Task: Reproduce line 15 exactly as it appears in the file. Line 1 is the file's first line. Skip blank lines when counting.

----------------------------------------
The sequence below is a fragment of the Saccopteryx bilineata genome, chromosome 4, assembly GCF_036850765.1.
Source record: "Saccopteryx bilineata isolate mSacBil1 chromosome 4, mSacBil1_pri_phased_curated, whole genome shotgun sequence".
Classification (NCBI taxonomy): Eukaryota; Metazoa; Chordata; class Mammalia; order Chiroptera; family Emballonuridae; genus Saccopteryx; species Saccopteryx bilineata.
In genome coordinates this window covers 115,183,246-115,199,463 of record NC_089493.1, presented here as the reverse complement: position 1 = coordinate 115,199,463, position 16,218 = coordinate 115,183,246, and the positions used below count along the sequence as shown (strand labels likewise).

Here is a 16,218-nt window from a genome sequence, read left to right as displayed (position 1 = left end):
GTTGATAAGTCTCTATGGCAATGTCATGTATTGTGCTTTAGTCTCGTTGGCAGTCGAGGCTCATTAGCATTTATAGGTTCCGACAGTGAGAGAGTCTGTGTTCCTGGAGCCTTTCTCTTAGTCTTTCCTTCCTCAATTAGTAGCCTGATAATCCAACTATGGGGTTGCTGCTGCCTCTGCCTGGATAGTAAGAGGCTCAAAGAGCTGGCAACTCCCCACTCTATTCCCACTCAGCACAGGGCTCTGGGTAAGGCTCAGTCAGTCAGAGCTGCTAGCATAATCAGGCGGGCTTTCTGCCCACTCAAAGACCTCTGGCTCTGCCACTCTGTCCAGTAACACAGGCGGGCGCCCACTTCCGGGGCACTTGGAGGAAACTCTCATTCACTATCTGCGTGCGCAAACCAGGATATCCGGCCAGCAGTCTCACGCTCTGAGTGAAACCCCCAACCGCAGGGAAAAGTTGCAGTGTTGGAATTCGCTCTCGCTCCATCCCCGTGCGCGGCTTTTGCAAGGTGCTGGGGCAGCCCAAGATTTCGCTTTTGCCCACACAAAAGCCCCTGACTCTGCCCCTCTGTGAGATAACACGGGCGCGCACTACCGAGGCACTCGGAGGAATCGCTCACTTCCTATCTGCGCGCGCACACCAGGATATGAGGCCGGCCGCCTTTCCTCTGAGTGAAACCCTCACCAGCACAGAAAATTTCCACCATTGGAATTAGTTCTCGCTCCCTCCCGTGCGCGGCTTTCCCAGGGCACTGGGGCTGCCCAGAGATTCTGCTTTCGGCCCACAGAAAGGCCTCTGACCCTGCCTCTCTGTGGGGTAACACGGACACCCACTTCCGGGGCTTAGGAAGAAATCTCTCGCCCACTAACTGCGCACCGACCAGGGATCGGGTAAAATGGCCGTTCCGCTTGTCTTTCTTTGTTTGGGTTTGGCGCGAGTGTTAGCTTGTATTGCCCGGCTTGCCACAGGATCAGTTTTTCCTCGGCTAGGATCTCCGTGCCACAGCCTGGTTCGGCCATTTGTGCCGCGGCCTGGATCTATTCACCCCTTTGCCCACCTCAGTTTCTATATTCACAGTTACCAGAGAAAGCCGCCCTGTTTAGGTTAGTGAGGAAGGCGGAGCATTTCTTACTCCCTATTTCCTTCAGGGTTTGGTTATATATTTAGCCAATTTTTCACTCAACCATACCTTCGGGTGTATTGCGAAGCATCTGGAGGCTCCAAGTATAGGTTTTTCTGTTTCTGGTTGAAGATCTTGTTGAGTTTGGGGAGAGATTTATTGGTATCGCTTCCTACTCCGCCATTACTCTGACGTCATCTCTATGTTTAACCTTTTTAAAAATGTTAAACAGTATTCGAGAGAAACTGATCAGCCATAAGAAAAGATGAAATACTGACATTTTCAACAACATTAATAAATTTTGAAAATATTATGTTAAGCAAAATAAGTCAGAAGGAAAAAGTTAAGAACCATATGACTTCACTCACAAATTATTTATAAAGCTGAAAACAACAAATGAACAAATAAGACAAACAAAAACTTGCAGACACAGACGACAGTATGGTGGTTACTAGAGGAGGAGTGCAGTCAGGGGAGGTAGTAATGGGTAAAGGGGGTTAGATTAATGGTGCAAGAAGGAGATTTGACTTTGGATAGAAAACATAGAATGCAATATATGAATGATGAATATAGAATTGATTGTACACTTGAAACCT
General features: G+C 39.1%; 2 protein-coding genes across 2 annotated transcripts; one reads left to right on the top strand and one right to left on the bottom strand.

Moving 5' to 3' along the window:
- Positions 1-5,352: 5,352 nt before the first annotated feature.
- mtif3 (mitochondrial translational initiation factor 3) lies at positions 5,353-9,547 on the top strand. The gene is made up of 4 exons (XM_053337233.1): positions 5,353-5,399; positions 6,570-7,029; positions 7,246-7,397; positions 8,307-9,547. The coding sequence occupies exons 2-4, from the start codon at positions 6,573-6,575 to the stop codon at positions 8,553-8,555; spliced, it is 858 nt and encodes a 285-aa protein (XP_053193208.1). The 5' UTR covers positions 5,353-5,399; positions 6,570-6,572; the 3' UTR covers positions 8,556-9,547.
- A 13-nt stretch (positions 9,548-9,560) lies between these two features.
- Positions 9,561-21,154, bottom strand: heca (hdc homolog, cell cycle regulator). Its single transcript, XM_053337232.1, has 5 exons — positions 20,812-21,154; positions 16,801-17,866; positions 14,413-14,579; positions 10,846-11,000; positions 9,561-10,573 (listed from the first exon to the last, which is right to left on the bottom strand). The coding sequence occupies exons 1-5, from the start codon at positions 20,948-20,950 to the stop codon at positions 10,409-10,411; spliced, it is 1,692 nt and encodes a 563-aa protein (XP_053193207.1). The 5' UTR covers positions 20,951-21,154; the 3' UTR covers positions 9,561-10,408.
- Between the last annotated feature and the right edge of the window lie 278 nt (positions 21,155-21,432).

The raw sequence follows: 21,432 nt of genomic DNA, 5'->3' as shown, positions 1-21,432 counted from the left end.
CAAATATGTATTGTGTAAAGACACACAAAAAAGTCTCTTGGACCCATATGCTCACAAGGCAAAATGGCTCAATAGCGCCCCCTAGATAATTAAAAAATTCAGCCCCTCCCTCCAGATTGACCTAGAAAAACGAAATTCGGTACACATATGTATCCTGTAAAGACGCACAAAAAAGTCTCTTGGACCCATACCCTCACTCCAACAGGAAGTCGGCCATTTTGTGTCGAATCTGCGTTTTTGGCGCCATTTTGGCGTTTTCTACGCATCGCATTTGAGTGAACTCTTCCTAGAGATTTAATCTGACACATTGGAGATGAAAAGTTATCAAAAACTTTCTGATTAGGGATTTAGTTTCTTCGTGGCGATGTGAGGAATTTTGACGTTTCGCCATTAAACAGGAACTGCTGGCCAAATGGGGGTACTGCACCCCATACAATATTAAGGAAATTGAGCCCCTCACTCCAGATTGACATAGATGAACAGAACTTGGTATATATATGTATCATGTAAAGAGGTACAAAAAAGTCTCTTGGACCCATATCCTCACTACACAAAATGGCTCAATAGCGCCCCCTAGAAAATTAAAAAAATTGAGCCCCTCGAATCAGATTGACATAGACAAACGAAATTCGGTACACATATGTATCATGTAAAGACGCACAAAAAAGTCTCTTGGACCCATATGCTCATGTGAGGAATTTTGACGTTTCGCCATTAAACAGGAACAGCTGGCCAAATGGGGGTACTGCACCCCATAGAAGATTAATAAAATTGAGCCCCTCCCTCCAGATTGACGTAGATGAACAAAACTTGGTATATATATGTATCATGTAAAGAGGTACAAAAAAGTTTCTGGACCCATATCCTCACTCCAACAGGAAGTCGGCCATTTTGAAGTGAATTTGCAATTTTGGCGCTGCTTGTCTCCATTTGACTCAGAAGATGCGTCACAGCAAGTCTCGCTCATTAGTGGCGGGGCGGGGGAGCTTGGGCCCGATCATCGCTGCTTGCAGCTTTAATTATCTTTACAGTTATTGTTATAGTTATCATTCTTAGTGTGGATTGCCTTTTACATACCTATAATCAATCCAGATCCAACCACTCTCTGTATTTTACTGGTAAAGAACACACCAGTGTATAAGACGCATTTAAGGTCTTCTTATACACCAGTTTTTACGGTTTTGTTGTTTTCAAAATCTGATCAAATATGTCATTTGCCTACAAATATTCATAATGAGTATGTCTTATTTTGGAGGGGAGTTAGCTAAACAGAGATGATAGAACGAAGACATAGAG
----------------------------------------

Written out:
CAAATATGTATTGTGTAAAGACACACAAAAAAGTCTCTTGGACCCATATGCTCACAAGGCAAAATGGCTCAATAGCGCCCCCTAGATAATTAAAAAATTCAGCCCCTCCCTCCAGATTGACCTAGAAAAACGAAATTCGGTACACATATGTATCCTGTAAAGACGCACAAAAAAGTCTCTTGGACCCATACCCTCACTCCAACAGGAAGTCGGCCATTTTGTGTCGAATCTGCGTTTTTGGCGCCATTTTGGCGTTTTCTACGCATCGCATTTGAGTGAACTCTTCCTAGAGATTTAATCTGACACATTGGAGATGAAAAGTTATCAAAAACTTTCTGATTAGGGATTTAGTTTCTTCGTGGCGATGTGAGGAATTTTGACGTTTCGCCATTAAACAGGAACTGCTGGCCAAATGGGGGTACTGCACCCCATACAATATTAAGGAAATTGAGCCCCTCACTCCAGATTGACATAGATGAACAGAACTTGGTATATATATGTATCATGTAAAGAGGTACAAAAAAGTCTCTTGGACCCATATCCTCACTACACAAAATGGCTCAATAGCGCCCCCTAGAAAATTAAAAAAATTGAGCCCCTCGAATCAGATTGACATAGACAAACGAAATTCGGTACACATATGTATCATGTAAAGACGCACAAAAAAGTCTCTTGGACCCATATGCTCATGTGAGGAATTTTGACGTTTCGCCATTAAACAGGAACAGCTGGCCAAATGGGGGTACTGCACCCCATAGAAGATTAATAAAATTGAGCCCCTCCCTCCAGATTGACGTAGATGAACAAAACTTGGTATATATATGTATCATGTAAAGAGGTACAAAAAAGTTTCTGGACCCATATCCTCACTCCAACAGGAAGTCGGCCATTTTGAAGTGAATTTGCAATTTTGGCGCTGCTTGTCTCCATTTGACTCAGAAGATGCGTCACAGCAAGTCTCGCTCATTAGTGGCGGGGCGGGGGAGCTTGGGCCCGATCATCGCTGCTTGCAGCTTTAATTATCTTTACAGTTATTGTTATAGTTATCATTCTTAGTGTGGATTGCCTTTTACATACCTATAATCAATCCAGATCCAACCACTCTCTGTATTTTACTGGTAAAGAACACACCAGTGTATAAGACGCATTTAAGGTCTTCTTATACACCAGTTTTTACGGTTTTGTTGTTTTCAAAATCTGATCAAATATGTCATTTGCCTACAAATATTCATAATGAGTATGTCTTATTTTGGAGGGGAGTTAGCTAAACAGAGATGATAGAACGAAGACATAGAG